Frederick Engles was the son of a wealthy German family who sent him to Manchester in 1842 to work in a cotton thread mill that the family had here. He was a bit of a revolutionary figure who wasn’t happy with the capitalist system that provided his family with their comfortable living. While in the city he befriended Karl Marx. They would meet up in the little reading room at Chetham’s Library where they talked about all things socialist and wrote The Communist Manifesto. This document was taken on board by the Soviet revolutionaries who used it as a basis for their system of government . I’ve always thought it ironic that the world’s first ‘red in tooth and claw’  capitalist city also gave birth to the doctrine of Communism. For a while Communism was a powerful force in the world and, those chats around the library table in Chets (still there if you visit) almost brought the world to the brink of nuclear war on a few occasions in the last century. 

Engles stayed in the city for twenty years. He saw at first hand the appalling conditions that the people working in the mills had to endure to provide the fabulous wealth sloshing about the city in those days. That his stay in the city, as an important figure in history, should be acknowledge is not disputed. It’s the manner in which it has been done that has caused problems. There is the matter of us commemorating a man whose thoughts lead to the death of 100,000,000 people for a start. Hitler, by comparison, saw off a mere 17,000,000.

What Phil Collins (again, not the one you think) has done has gone to some obscure town in the depths of the Ukraine and found an old Soviet era statue of him. During the Communist era, Eastern Europe was bestatued with ‘heroes’ of the Communist ideology. When those countries got freedom from their masters in Moscow, one of the first things they did was to tear them down. They were left to moulder in out of the way places. Mostly concrete, that takes a while. Phil found this one, acquired it, put it on a flat back truck and crossed Europe to Manchester. He filmed the progress as he went, choirs singing to it in the Ukraine, a visit to Berlin and then onto Barmen where he was born.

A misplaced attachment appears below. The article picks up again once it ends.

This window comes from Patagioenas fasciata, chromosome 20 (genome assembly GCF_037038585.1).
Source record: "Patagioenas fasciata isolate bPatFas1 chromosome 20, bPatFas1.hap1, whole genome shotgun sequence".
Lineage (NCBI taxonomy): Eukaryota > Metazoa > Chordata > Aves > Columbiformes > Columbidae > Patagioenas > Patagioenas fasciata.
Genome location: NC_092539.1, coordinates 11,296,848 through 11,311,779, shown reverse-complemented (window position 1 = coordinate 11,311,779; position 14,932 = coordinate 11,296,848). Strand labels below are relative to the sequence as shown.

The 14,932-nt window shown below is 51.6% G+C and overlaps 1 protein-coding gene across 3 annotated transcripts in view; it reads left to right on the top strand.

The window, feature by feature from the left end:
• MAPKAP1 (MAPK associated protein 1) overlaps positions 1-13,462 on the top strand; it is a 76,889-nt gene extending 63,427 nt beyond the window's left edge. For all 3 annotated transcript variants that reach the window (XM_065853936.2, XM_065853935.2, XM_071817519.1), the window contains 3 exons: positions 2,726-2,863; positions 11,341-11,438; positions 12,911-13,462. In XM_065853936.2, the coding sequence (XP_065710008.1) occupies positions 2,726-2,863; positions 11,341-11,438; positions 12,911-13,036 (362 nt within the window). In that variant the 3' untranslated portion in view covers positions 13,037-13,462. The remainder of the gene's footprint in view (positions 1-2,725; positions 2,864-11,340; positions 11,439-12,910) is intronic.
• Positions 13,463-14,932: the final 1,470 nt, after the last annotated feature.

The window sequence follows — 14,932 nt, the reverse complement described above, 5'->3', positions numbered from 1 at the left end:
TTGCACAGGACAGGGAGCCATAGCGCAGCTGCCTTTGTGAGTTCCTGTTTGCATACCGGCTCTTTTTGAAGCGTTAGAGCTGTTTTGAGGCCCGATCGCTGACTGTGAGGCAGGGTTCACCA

It was erected in Tony Wilson Place, outside Home, as part of the closing ceremony of the Manchester International Festival last weekend. Manchester has a large Ukrainian population (or people descended from Ukrainians). Many came to Manchester to escape the oppression they experienced in their home country because of the ideology devised by Engels in Manchester all those years ago. That a piece of art that glorifies that oppression has been erected in the city hasn’t gone down well at all.

If you look carefully you can see blue and yellow paint on the statue. That’s part of the history as well. When the Ukraine fought from freedom from Moscow, the statues was daubed in the colours of the Ukrainian flag. And, although it’s gone a bit quiet, relations between Kiev and Moscow are far from cordial.

Interesting that Mr Engels has been put where he can keep an eye on the new offices of the Russian energy giant, Gazprom, nearing completion across the square.

I’m not good with my Russian or the Cyrillic alphabet but I think this says Engels.